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Arnab DeyKent F. Schull

Associate Professor
Ph.D., UCLA, 2007
Ottoman History, Modern Middle East History, Crime & Punishment, Islamic Criminal Law, Muslims in North America & Europe.
Office: LT 802
Phone: (607) 777-6202
Email: kschull@binghamton.edu

 


My general research and teaching endeavors focus on the history of the Ottoman Empire and the Middle East during the 19th & 20th centuries. Research specializations include state formation, criminal justice, incarceration, identity, and Islamic criminal law in the Ottoman Empire. I also conduct research on Muslim and Middle East diaspora populations in North America and Europe. My first book, Prisons in the Late Ottoman Empire (Edinburgh University Press, 2014), explores the transformation of the Ottoman Criminal Justice System (particularly prisons) during the nineteenth and twentieth centuries and argues that Ottoman prisons function as microcosms of imperial transformation. Many of the pressing questions of Ottoman modernity are found within these prisons. They include such issues as national identity, administrative rationalization and centralization, the transformation of Islamic criminal law, gender and childhood conceptualizations, the rehabilitation of prisoners, the government's expanding role in the lives of the population, the professionalization of the bureaucracy, and industrialization and economic development. In other words, prisons act as windows into broader imperial and social transformation throughout the late Ottoman Empire and are comparable to other contemporary states in Europe, the Americas, Africa, and Asia.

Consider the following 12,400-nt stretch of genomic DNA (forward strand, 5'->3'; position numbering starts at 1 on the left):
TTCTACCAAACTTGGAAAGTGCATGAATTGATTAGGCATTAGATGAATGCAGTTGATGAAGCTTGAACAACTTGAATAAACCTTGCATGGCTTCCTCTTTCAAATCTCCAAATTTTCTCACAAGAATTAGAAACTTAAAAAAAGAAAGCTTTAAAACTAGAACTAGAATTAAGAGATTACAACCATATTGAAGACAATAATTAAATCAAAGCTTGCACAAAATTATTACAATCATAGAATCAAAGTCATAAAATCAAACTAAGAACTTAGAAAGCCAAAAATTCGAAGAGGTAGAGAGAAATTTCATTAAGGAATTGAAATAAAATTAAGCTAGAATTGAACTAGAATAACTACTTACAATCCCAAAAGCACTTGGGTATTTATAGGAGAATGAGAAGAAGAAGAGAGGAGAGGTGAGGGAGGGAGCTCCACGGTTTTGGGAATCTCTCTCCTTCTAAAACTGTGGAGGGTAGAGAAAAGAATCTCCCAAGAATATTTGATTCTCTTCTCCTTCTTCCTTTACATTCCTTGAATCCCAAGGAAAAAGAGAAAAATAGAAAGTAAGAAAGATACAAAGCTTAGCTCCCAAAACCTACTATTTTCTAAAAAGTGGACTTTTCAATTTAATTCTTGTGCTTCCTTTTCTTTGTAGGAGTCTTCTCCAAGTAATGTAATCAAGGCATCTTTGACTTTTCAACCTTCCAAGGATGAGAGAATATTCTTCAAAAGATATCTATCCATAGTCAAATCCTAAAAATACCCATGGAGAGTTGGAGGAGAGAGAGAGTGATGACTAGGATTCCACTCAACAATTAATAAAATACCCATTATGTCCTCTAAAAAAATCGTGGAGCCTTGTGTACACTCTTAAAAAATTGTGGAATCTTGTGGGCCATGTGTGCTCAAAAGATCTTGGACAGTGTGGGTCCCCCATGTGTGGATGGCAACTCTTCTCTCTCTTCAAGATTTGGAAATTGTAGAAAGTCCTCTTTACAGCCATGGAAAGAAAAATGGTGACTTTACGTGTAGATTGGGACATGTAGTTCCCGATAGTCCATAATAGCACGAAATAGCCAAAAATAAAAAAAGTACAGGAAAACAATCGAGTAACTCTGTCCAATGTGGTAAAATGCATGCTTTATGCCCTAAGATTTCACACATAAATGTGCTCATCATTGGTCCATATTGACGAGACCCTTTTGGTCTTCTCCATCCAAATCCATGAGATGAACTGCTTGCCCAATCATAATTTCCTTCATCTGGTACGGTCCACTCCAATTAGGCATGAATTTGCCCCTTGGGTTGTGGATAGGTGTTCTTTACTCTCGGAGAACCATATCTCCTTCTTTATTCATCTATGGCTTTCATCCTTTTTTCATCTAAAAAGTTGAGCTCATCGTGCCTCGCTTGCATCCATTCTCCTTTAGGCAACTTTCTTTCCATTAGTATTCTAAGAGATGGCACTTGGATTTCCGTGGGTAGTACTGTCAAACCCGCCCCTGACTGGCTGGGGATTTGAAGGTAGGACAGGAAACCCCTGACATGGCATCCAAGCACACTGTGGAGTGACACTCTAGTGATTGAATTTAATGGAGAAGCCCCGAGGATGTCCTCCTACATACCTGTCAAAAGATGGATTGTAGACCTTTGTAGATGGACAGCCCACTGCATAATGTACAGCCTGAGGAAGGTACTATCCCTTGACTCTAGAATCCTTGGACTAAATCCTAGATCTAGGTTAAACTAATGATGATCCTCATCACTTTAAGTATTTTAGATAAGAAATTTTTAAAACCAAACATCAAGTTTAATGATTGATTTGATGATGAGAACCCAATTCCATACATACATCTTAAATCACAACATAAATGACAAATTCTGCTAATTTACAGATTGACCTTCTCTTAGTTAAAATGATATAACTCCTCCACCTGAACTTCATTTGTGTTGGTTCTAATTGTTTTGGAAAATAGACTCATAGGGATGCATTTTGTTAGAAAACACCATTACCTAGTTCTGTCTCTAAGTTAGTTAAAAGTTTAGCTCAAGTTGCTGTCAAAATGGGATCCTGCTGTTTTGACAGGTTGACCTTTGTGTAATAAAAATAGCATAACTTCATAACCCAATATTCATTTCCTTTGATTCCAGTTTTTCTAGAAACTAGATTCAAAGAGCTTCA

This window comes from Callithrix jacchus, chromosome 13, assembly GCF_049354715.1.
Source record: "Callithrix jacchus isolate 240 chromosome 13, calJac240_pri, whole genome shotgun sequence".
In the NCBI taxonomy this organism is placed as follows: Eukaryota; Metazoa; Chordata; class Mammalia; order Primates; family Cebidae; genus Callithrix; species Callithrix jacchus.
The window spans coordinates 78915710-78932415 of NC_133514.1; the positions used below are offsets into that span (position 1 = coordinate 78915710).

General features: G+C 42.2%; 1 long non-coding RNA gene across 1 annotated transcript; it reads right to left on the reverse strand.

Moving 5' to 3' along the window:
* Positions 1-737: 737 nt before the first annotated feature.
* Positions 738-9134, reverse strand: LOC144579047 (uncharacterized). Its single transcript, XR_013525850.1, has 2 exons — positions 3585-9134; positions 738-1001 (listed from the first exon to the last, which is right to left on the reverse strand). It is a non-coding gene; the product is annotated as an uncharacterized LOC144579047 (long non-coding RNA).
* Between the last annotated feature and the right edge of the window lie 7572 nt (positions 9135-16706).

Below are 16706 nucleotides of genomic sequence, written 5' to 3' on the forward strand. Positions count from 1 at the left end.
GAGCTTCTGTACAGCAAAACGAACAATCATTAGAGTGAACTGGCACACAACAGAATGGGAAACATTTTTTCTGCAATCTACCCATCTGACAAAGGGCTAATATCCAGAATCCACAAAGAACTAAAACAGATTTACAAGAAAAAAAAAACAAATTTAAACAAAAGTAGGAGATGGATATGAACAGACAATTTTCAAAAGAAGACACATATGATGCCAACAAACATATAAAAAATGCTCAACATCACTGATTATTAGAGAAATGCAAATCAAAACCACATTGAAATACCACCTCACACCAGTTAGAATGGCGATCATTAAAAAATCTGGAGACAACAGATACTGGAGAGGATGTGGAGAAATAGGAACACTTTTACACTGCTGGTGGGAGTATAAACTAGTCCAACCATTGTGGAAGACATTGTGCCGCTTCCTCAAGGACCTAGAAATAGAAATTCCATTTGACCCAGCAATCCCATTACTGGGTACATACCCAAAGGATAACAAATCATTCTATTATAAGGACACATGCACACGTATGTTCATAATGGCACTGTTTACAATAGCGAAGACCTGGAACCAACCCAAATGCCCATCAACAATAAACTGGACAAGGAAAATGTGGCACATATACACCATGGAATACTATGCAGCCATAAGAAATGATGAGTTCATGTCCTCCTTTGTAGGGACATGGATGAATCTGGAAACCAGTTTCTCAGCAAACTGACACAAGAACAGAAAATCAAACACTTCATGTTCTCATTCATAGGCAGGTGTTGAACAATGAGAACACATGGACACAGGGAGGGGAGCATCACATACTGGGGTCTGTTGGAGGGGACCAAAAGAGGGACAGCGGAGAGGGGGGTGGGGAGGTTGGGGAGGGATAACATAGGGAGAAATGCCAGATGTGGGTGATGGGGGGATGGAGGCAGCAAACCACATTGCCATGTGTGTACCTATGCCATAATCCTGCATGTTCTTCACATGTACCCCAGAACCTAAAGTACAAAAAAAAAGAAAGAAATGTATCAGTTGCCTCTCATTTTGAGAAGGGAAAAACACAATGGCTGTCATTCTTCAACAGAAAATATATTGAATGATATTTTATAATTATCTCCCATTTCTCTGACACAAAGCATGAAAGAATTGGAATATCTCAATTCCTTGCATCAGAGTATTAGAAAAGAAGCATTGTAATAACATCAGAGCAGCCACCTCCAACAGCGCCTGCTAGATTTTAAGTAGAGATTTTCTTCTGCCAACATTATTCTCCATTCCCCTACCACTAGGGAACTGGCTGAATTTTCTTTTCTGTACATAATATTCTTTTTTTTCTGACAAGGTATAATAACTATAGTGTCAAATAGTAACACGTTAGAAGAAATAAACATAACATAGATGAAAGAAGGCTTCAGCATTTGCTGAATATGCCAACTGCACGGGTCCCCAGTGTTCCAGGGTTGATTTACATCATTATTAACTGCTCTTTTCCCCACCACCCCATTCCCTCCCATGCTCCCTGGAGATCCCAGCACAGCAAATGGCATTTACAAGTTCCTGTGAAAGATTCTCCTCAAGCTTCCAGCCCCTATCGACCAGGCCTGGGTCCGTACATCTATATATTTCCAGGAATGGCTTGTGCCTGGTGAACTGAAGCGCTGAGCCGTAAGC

My second book project is a co-edited volume with Dr. Christine Isom-Verhaaren on Ottoman Identity that investigates the transformation of what it meant to be Ottoman during the empire's long existence from a pastoral-nomadic polity, to a conquest state, world empire, and finally to a nation-state . The twenty four contributors to this volume demonstrate how the central state, subjects, groups, allies, enemies, and the indifferent projected, adopted, contested, and negotiated their identities in relation to the Ottoman state.

Undergraduate Courses:

• 20th Century Middle East
• Revolutions in the modern Middle East
• History of the Ottoman Empire, 13th-20th Century
• Palestine, Zionism, and the Palestinian-Israeli Conflict
• Modern Iran
• Islamic Civilizations
• Istanbul: Imperial City
• Muslims in America
• History of Religion

Graduate Courses:

• Major Topics in Ottoman History
• Major Topics in Modern Middle East History
• Egypt since the Arab Conquest
• The United States and the Middle East

Select Publications:

AWARDS, GRANTS & FELLOWSHIPS

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Last Updated: 8/8/14